Diabetes is the number one health challenge in Mexico City. Back in 1975, Mexico City was one of the world’s first megacities, and today we are one of the largest metropolitan areas in the world. Over the years we have tackled head on the challenges that come with being a city of our size, from air pollution to water security, crime to transport. Today, we must rise to the challenge of urban diabetes.
In Mexico City we have the building blocks to tackle urban diabetes: some 26,000 healthcare professionals; nearly 700 medical units;
formidable partnerships with important foundations and academic institutions; expertise in urban planning; and the collective recognition of the scale of the challenge that we face. For me, Cities Changing Diabetes is a catalyst to sharing and learning about the dynamics of urban diabetes, and is a spur to concerted action across all of us who can make a difference in my city and beyond.
I’m delighted to work alongside a new and broader set of partners, and am proud to be a part of the global fight against urban diabetes.
How individuals and communities engage with healthcare resources in Mexico City is influenced by their trust or mistrust in the quality of care, their perceived right of access to those services, and barriers to accessing them. Insufficient insurance or the absence of insurance altogether can either be a motivator to manage one’s own health to avoid a precarious situation, or a disheartening experience for those who feel theirs is a ‘helpless’ condition.
With an abundance of needs but limited resources, it is logical to prioritise certain needs over others. In the face of socioeconomic disadvantage, people in Mexico City find themselves having to make a choice between food and medication; paying the bills or paying for transport to their hospital appointment. Similarly, when confronted with more than one health concern at a given moment, people choose to focus their attention and energy on illness at the expense of other health concerns.
Gender is very relevant to the experience of illness. In a society that places the emphasis on traditional gender roles, women struggle to manage their health alongside their domestic obligations. Not wanting to be perceived as selfish, burdensome or vulnerable, women in Mexico City are prone to neglect the dietary and physical requirements necessary to care for their personal health.
Women’s perception of themselves as vulnerable to the violence of others impacts their willingness to leave the safety of their homes and thus represents a major barrier to health-seeking behaviours, such as attending informative classes or doctor’s appointments on their own, or engaging in physical exercise. On the other hand, many men still depend on the care provided by the women in their lives. If there is no one there to assist them, men in Mexico City often struggle to manage their own care.
The type of care and treatment utilised and sought after is dependent on availability of particular options and attitudes towards those options. For example, in the presence of wide-spread distrust in the quality of services offered at hospitals, people tend to seek out alternative forms of care, including homoeopathic treatments, or ask their local pharmacist for health advice.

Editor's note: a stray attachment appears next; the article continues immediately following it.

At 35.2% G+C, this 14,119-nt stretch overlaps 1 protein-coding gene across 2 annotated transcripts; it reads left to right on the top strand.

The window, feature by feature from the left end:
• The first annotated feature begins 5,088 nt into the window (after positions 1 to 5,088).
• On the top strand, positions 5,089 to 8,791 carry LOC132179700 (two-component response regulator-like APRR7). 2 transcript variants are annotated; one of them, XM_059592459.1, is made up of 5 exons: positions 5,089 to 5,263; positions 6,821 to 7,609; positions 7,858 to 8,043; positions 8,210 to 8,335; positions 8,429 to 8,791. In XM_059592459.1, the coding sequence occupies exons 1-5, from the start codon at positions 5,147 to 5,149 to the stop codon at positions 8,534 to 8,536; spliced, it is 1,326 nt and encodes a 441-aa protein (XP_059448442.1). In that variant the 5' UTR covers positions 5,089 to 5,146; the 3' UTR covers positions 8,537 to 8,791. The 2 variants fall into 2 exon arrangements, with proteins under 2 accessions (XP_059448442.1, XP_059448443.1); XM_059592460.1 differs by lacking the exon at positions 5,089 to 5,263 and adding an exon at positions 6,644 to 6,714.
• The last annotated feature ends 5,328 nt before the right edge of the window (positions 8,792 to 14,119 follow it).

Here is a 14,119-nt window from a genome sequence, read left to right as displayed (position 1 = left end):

Data from Mexico City reveals that the negative consequences and symptoms of diabetes (such as loss of sight, amputation and kidney failure) are often based on a lack of understanding of the disease. In turn, a poor understanding of the disease and its dangers is the result of barriers to access resources and information.
Conceptualised as a place of stress, exploitation, social insecurity and delinquency, Mexico City is often referred to as causative of disease. A popularly held belief is that diabetes is caused by fear and other negative emotions, such as anxiety or stress (‘susto’). The belief that diabetes is a mental issue poses a barrier to meet the physical demands necessary to prevent and manage the condition. Though many recognise the impact of stress (particularly from the urban setting) and high-sugar diets on the development and management of diabetes, few acknowledge the role of exercise. However, recognition of the importance of exercise is only one of several barriers, such as absence of safe and appropriate places to exercise and availability of time to devote to exercise.
“There is no question about it: diabetes is the number one health challenge in Mexico City. In July I set out a new strategy for obesity and diabetes. We have a lot to do, from encouraging healthy lifestyles, to supporting treatment which can avoid some of the tragic complications. diabetes is today the primary cause of death across the country.
I see Cities Changing Diabetes as an important contribution to tackling diabetes in Mexico City. For the first time, people leading some of the city’s most impactful initiatives are coming together to share and develop learning. That Dr Ahued Ortega, our city Minister of Health, travelled to help launch the programme in Copenhagen shows our desire to connect with others around the world on this issue. I’m proud that Mexico City helped launch this programme beside Novo Nordisk, and I look forward to working together to take on this significant challenge.“